Barack Obama and the American Story
What surprised me more than anything else was his ability to combine the two main narratives of American culture that heretofore ran parallel: “The American Love Story” and “The Great March to Freedom” into a single story with himself and his campaign as the protagonists battling the hydra-headed monster, Holdfast (McCain and Clinton, et al).
What is also interesting is that Obama unlike other Black leaders such as Malcolm X (“We didn’t land on Plymouth Rock, Plymouth Rock landed on us!”) begins the American story of hope at Plymouth Rock and traces it through the Declaration of Independence to John F. Kennedy and Martin Luther King Jr. (What's also ironic is that in the true American Spirit he's "stolen" a few lines of his speech from fellow politician.)
By combining these two narratives, Obama has done what many previous Black leaders such as James Baldwin, (“There are times that make you wonder. that if this country to which you have pledged your allegiance, has pledged its allegiance to you”) have been unable or unwilling to do: claim their American birthright.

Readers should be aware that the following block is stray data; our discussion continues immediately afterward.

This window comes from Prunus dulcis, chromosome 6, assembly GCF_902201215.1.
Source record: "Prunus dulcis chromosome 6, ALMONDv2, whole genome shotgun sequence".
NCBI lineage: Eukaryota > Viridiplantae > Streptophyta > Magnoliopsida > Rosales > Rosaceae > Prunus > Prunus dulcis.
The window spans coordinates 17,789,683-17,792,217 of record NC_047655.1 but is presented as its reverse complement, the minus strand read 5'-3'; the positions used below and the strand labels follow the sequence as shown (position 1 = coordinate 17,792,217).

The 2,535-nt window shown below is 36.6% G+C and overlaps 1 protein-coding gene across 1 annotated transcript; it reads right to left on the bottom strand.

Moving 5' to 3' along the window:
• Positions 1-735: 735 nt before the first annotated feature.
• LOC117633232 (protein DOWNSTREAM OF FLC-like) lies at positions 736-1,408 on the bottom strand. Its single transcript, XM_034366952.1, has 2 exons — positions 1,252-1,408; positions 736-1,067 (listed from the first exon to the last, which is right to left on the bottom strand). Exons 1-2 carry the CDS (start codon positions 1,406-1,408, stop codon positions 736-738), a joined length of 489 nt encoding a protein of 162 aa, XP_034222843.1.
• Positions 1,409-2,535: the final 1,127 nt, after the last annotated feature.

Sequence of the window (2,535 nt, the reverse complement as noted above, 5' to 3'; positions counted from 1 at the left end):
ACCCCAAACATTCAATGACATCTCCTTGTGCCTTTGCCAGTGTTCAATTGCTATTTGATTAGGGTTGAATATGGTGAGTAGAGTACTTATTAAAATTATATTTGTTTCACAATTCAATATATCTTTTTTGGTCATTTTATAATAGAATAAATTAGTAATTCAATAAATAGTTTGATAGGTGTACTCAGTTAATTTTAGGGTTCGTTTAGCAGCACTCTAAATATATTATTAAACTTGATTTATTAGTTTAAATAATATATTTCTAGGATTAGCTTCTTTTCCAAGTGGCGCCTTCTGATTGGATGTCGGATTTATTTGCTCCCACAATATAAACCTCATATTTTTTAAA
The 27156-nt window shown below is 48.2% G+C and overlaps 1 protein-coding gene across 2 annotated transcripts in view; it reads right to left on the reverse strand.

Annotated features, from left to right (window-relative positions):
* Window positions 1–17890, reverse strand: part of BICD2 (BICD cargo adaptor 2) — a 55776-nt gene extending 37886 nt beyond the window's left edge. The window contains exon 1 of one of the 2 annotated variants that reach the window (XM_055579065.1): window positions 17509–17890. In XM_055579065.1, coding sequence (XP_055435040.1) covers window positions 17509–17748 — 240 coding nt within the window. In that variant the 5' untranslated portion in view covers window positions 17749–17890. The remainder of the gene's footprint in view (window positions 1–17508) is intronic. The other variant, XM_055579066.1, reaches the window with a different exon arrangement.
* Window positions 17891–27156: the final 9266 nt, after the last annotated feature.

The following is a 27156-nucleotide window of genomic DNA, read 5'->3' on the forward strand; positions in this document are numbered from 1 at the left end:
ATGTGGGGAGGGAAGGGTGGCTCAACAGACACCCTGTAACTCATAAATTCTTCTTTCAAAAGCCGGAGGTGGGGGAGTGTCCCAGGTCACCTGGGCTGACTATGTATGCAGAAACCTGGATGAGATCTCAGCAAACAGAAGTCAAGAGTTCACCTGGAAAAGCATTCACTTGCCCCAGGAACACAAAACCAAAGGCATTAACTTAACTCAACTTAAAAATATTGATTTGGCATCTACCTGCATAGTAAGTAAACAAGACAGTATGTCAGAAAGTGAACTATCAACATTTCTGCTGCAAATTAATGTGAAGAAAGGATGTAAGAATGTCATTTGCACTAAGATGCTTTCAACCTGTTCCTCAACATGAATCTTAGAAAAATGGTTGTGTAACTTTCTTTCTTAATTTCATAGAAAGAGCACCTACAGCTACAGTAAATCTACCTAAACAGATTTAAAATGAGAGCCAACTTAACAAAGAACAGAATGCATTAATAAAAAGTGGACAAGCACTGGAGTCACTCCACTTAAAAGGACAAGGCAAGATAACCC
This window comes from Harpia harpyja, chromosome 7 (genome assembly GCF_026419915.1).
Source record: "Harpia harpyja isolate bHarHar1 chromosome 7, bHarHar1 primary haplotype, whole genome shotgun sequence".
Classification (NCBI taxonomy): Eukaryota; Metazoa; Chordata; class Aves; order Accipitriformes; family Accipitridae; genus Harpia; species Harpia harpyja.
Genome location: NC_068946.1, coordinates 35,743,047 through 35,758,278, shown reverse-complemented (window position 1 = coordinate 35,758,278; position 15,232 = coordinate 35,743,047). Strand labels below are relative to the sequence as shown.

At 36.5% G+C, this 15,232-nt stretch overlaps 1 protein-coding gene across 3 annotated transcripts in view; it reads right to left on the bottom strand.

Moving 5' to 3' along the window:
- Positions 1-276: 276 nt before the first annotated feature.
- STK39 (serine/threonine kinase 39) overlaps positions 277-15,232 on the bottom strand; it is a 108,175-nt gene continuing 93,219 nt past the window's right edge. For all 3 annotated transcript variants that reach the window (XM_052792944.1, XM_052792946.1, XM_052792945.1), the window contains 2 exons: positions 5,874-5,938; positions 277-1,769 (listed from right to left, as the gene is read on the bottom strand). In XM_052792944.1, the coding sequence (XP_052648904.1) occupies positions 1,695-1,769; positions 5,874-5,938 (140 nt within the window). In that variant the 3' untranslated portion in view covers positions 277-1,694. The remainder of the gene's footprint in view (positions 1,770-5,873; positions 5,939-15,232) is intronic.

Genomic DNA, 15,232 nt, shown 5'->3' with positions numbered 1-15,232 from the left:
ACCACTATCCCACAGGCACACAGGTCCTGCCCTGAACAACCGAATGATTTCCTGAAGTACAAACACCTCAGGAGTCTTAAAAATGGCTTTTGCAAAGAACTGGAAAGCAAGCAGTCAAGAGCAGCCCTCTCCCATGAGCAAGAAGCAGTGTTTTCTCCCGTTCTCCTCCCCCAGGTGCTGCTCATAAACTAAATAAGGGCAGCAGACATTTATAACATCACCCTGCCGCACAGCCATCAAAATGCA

By his actions, Obama has expanded the imaginative possibilities of African-Americans and Americans of European descent. But most importantly, he is expanding the imagination of young, black men who haven’t seen a brother like this in public life for a very long time, and whose ideas about the epitome of African American manhood and self-image seem to be restricted to Snoop Dogg or Trick Daddy.
Whether or not the African American body politic moves with his to embrace and integrate these two great stories is another issue. But Obama’s speech shows that he has a cognitive and imaginative grasp of the symbols of America, and as is the birthright of every African American, he has claimed it as his own.